Language Friendship Bridge


    In News

    • The Indian Council for Cultural Relations (ICCR) has envisaged a special project called The Language Friendship Bridge.

    Language Friendship Bridge

    • About:
      • ICCR will create a pool of experts in 10 languages from some neighbouring countries and others who share a cultural heritage with India.
    • Objective: 
      • India plans to expand  its cultural footprint in nations with whom it has historical ties, including those in its immediate neighbourhood.
    • Countries: 
      • Myanmar, Sri Lanka, Uzbekistan and Indonesia to facilitate better people-to-people exchanges.
    • Languages: 
      • Kazakh, Uzbek, Bhutanese, Ghoti (spoken in Tibet), Burmese, Khmer (spoken in Cambodia), Thai, Sinhalese and Bahasa (spoken in both Indonesia and Malaysia).
    • Implementation
      • ICCR plans to train five to 10 people in the official languages of these countries and plans to roll out the project by this year.
    • University consultations:
      •  ICCR is in discussion with universities and institutes as well as experts offering foreign language courses in the country on the modalities of implementing the project.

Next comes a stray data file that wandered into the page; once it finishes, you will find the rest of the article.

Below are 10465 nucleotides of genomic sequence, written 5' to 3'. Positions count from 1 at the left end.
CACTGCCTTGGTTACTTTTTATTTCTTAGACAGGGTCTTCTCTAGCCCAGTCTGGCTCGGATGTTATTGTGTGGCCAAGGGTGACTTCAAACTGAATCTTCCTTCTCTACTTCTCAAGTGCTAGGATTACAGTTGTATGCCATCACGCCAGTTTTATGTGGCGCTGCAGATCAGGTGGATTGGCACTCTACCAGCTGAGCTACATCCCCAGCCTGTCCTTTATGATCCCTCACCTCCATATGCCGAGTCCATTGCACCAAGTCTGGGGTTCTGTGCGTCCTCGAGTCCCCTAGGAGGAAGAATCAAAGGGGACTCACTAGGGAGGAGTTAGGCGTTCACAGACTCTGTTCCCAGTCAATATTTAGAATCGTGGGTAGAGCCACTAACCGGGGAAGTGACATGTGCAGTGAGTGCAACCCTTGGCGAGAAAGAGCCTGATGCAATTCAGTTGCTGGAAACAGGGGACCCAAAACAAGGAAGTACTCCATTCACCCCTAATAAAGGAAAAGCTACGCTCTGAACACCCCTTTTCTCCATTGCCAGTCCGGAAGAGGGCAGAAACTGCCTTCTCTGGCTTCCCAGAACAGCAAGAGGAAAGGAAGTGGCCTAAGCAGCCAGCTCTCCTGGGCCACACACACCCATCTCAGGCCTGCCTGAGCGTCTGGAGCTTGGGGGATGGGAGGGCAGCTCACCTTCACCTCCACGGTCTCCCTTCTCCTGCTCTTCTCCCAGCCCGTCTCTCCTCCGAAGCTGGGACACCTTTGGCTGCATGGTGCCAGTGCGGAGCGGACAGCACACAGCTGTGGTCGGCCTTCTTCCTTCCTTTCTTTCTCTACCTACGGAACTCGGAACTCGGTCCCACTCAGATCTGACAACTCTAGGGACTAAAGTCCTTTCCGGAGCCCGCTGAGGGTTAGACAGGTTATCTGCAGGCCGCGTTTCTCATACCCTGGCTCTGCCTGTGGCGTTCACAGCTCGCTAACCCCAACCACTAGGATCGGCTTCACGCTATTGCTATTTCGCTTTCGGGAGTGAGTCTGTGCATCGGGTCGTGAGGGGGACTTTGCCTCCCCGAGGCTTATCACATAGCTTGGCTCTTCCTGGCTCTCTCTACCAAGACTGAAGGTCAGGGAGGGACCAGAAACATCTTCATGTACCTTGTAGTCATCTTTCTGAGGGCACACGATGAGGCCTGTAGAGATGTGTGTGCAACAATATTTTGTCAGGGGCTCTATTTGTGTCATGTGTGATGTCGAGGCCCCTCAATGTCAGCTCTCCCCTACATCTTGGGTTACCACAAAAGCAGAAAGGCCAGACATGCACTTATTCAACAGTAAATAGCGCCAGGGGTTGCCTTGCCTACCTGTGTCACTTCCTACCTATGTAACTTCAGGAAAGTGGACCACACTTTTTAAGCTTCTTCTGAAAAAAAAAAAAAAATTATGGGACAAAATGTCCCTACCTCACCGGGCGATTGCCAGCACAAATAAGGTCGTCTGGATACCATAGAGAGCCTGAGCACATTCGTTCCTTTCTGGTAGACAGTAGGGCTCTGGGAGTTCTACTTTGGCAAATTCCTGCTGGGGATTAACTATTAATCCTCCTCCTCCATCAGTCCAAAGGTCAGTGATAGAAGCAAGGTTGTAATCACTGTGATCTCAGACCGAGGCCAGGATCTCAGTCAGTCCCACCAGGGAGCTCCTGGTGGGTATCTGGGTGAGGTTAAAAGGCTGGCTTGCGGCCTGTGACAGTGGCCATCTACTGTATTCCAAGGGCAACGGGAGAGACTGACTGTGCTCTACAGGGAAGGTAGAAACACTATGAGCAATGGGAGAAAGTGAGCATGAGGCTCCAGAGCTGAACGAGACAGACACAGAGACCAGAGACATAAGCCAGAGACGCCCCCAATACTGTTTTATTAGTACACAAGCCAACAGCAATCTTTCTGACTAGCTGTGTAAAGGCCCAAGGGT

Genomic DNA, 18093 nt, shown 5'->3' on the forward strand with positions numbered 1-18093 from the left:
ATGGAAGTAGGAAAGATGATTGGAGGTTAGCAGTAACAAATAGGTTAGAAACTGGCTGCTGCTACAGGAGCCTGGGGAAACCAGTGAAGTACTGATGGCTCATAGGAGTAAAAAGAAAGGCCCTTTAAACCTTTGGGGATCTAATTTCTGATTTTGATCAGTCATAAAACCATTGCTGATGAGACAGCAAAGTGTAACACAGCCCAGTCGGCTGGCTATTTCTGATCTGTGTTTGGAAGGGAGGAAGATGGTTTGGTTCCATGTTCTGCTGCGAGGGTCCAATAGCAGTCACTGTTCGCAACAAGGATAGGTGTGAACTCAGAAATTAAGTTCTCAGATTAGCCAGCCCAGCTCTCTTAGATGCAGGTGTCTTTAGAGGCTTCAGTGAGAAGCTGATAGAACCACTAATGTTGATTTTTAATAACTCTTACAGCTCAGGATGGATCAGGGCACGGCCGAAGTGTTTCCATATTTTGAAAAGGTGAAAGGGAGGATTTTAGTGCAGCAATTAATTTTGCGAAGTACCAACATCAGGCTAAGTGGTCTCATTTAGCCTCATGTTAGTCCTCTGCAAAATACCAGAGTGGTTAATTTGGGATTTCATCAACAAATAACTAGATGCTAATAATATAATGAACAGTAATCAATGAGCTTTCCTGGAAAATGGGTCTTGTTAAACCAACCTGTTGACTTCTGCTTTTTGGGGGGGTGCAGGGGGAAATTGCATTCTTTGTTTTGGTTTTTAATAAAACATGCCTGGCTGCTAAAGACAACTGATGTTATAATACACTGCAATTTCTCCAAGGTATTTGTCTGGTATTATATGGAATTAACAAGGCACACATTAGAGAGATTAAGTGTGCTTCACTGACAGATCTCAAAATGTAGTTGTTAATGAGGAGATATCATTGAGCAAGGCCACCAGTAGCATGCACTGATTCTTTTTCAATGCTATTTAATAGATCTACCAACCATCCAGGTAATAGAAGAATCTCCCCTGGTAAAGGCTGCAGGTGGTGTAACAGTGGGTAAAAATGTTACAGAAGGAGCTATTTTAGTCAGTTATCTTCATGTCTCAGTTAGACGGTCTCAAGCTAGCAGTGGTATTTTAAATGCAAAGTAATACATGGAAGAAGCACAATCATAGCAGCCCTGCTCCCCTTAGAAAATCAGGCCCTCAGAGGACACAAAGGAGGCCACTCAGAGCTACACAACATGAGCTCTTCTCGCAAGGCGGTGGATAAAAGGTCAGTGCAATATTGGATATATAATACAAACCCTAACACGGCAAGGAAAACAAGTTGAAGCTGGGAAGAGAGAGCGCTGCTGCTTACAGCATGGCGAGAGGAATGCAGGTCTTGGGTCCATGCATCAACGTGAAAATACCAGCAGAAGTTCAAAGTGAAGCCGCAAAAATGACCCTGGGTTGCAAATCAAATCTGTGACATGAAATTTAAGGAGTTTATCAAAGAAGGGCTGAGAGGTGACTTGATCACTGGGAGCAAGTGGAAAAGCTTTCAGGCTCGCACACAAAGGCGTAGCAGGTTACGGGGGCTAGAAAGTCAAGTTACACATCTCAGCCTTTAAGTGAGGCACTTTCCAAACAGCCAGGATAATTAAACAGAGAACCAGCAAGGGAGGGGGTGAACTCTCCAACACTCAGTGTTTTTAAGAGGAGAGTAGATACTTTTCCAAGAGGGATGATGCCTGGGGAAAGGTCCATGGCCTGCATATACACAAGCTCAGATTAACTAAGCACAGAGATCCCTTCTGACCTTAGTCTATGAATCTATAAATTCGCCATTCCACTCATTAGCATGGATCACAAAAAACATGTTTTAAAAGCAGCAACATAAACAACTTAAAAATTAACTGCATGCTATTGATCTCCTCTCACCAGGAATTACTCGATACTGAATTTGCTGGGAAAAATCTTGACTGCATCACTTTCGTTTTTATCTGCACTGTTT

• Two possibilities to rollout the project: 
      • One is to institute tie-ups wherein teachers from these countries come and teach courses in India. 
      • The second approach is ICCR offering scholarships to Indian students to go and study these languages in the countries where they are spoken.

    Need & Significance for the Project

    • In India, the language learning focus till now has been on European languages like Spanish, French and German, along with the languages of major Asian economies like China and Japan. 
    • India requires translators, interpreters and teachers in the languages of the countries with whom it shares a cultural history.
    • A large number of people are visiting India for treatment from countries like Turkey, Bangladesh, Afghanistan and Maldives and there is an urgent need for a pool of translators and interpreters for facilitating their visits as well.
    • With India seeing a boom in cultural and economic ties with other neighbouring countries the move was needed and experts also feel that the ICCR’s list of languages needs to be expanded.

    Indian Council for Cultural Relations (ICCR) 

    • It was founded in 1950 by Maulana Abul Kalam Azad, India’s first Education Minister. 
    • It is an autonomous body under the Ministry of External Affairs.
    • Its objectives are to actively participate in the formulation and implementation of policies and programs pertaining to India’s external cultural relations; to foster and strengthen cultural relations and mutual understanding between India and other countries; to promote cultural exchanges with other countries and people; and to develop relations with nations.